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Remembering the Unique Needs of Homeless People During the Pandemic

Written by Brian Davis on . Posted in Blog

Sean Cononie of COSAC Foundation and the Homeless Voice newspaper wants communities throughout the United States to not forget about people experiencing homelessness in the face of the COVID-related tragedy around us. He is especially concerned that there is no strategy for the distribution of vaccinations within the homeless community among community leaders.

The population of people experiencing homelessness is diverse and may need different strategies to best serve their individual needs. For example, two dose vaccines pose a challenge for people who live unsheltered on the streets in cars or encampments, as they often are forced to move and therefore cannot always be found by outreach workers, and therefore might never receive the second dose of the Moderna or Pfizer vaccines. Cononie is encouraging communities to wait a couple of weeks and use the new Johnson & Johnson vaccine when it is approved for use. The Johnson & Johnson vaccine will be administered in just one dose, plus, it is easier to transport to those on the streets, and does not require the extreme cold storage that the other two vaccines require.  (Please note, NCH encourages all to access whatever vaccine is available to them.)

Picture of Sean Cononie
Sean Cononie

Cononie has worked on the streets for decades in South Florida and currently travels the streets of Broward County assisting those largely forgotten by the rest of society.  He has set up a firehouse model of emergency responders who go out on the street around the clock to provide personal protective gear, masks, water, and COVID tests. He can help house individuals if they are interested and can work to quarantine individuals who are recovering.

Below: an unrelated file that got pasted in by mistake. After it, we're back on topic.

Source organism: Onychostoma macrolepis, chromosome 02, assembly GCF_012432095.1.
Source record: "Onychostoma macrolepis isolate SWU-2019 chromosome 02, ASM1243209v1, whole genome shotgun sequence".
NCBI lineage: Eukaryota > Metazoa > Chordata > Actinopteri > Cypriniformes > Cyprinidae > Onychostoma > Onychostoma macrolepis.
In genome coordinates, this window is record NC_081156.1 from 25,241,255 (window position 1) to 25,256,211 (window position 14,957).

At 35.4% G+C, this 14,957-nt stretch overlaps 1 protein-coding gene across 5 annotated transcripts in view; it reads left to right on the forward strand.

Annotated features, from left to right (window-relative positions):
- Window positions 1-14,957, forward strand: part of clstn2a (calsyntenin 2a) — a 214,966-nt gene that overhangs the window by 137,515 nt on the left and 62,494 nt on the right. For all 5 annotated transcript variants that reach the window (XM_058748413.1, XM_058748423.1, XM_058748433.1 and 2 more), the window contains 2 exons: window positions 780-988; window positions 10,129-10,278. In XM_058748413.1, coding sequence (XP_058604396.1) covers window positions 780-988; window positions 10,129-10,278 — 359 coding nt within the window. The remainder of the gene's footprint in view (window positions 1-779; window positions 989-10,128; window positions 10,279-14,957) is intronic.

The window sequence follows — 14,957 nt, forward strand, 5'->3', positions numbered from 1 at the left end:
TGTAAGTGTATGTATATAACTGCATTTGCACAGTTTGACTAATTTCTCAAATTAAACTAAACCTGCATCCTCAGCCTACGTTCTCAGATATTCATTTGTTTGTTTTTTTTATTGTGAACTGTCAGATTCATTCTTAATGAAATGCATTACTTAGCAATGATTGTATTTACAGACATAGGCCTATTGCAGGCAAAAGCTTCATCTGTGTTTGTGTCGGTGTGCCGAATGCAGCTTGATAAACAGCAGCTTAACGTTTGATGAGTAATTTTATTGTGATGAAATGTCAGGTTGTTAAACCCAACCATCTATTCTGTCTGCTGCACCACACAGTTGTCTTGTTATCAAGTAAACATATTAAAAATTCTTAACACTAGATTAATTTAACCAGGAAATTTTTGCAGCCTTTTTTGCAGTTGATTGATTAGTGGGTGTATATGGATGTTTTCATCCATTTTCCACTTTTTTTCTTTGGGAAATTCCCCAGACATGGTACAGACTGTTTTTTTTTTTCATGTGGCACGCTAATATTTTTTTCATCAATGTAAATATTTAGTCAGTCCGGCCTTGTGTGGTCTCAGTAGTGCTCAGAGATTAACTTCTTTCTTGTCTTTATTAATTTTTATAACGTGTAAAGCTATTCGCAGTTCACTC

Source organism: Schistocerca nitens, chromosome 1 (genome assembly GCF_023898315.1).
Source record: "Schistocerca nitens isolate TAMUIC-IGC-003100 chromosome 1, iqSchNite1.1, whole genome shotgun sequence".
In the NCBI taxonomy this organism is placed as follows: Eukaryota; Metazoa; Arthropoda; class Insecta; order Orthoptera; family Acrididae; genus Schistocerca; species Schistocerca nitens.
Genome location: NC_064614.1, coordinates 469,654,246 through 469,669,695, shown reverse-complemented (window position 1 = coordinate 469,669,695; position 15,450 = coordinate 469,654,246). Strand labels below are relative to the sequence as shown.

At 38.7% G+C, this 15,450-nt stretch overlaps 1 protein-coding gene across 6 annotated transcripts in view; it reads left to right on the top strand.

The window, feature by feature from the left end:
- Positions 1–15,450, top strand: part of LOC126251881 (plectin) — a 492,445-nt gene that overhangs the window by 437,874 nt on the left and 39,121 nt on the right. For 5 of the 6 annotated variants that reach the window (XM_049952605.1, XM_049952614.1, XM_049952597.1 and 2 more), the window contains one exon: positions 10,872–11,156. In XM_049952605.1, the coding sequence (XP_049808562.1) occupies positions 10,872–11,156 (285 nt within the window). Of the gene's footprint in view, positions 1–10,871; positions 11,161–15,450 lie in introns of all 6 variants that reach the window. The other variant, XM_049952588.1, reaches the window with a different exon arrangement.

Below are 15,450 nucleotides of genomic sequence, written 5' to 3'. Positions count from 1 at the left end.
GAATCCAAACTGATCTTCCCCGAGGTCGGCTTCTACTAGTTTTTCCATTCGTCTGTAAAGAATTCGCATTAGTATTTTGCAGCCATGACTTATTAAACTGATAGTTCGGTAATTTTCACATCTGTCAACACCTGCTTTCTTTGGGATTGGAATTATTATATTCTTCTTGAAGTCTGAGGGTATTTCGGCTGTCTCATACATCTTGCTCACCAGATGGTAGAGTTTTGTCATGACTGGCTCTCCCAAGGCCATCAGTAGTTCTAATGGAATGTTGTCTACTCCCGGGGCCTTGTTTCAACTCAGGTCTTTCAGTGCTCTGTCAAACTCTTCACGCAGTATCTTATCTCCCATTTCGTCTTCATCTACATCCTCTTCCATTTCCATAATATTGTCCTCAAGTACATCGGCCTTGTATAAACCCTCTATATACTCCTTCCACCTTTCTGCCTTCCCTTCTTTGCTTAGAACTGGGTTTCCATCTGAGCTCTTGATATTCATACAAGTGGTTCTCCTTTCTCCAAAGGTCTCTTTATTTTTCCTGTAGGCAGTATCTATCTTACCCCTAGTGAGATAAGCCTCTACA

Unfortunately, Cononie, a board member of the National Coalition for the Homeless, reports that the response in South Florida to the pandemic has been scatter shot at best.  He has seen mistreatment of those experiencing homelessness at some of the local hospital emergency rooms, and Cononie said some of the hospitals have given up on serving homeless people altogether.  Many people who are homeless report that hospitals will just give them a blanket, some food and then send them on their way saying, “Come back if it gets worse.”

Some cities have been successful in housing vulnerable and quarantined unhoused folks in hotel rooms, or other temporary housing. Cononie believes that his local health care system needs to find safe accommodation for those without housing to recuperate even if their symptoms are mild.  The risk of them passing the virus to a large number of people at meal programs or shelters is significant and has deadly consequences for the fragile population served by the homeless continuum.

In South Florida, as in many communities, systems have either forgotten the population or have set up bureaucracies that make it impossible for those without an address to participate in programs that would keep them safe. The religious community has stepped up to help with meals and other basics, but the need is continually increasing as the pandemic has worn on. Broward County has a relatively high unemployment rate of 7.3%, and 14.6% of the Southern Florida population do not have health insurance, both of which can lead to increases in homelessness. Cononie is committed to bringing resources to people often forgotten to get them through this global health crisis.